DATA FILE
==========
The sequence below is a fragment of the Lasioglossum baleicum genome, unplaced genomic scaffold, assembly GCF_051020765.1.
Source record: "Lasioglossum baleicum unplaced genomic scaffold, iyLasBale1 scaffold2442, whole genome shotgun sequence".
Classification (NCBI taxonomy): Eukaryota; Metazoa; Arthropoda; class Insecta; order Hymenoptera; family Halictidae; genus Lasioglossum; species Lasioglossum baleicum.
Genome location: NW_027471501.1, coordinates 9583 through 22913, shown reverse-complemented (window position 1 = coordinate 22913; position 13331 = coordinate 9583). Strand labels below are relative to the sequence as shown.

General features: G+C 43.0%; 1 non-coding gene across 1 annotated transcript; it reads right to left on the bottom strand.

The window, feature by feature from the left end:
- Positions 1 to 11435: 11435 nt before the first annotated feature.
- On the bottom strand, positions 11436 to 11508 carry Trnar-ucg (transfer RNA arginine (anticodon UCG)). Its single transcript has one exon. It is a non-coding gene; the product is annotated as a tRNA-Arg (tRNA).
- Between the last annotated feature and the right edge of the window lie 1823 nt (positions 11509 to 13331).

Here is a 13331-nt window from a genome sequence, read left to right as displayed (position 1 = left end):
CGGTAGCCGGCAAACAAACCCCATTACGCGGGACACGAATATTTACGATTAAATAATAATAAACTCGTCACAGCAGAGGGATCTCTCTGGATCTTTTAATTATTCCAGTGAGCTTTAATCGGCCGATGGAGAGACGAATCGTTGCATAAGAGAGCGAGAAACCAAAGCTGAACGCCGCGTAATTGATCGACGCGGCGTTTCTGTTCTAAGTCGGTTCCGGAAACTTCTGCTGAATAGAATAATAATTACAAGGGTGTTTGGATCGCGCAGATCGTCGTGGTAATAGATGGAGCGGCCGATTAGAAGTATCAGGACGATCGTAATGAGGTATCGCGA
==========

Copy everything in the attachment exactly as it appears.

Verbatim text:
The sequence below is a fragment of the Lasioglossum baleicum genome, unplaced genomic scaffold, assembly GCF_051020765.1.
Source record: "Lasioglossum baleicum unplaced genomic scaffold, iyLasBale1 scaffold2442, whole genome shotgun sequence".
Classification (NCBI taxonomy): Eukaryota; Metazoa; Arthropoda; class Insecta; order Hymenoptera; family Halictidae; genus Lasioglossum; species Lasioglossum baleicum.
Genome location: NW_027471501.1, coordinates 9583 through 22913, shown reverse-complemented (window position 1 = coordinate 22913; position 13331 = coordinate 9583). Strand labels below are relative to the sequence as shown.

General features: G+C 43.0%; 1 non-coding gene across 1 annotated transcript; it reads right to left on the bottom strand.

The window, feature by feature from the left end:
- Positions 1 to 11435: 11435 nt before the first annotated feature.
- On the bottom strand, positions 11436 to 11508 carry Trnar-ucg (transfer RNA arginine (anticodon UCG)). Its single transcript has one exon. It is a non-coding gene; the product is annotated as a tRNA-Arg (tRNA).
- Between the last annotated feature and the right edge of the window lie 1823 nt (positions 11509 to 13331).

Here is a 13331-nt window from a genome sequence, read left to right as displayed (position 1 = left end):
CGGTAGCCGGCAAACAAACCCCATTACGCGGGACACGAATATTTACGATTAAATAATAATAAACTCGTCACAGCAGAGGGATCTCTCTGGATCTTTTAATTATTCCAGTGAGCTTTAATCGGCCGATGGAGAGACGAATCGTTGCATAAGAGAGCGAGAAACCAAAGCTGAACGCCGCGTAATTGATCGACGCGGCGTTTCTGTTCTAAGTCGGTTCCGGAAACTTCTGCTGAATAGAATAATAATTACAAGGGTGTTTGGATCGCGCAGATCGTCGTGGTAATAGATGGAGCGGCCGATTAGAAGTATCAGGACGATCGTAATGAGGTATCGCGA